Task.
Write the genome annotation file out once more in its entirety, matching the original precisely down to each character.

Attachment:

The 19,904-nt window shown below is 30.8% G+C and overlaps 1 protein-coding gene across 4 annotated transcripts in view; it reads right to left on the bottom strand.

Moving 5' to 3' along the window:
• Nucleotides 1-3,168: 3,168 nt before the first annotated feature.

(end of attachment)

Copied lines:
The 19,904-nt window shown below is 30.8% G+C and overlaps 1 protein-coding gene across 4 annotated transcripts in view; it reads right to left on the bottom strand.

Moving 5' to 3' along the window:
• Nucleotides 1-3,168: 3,168 nt before the first annotated feature.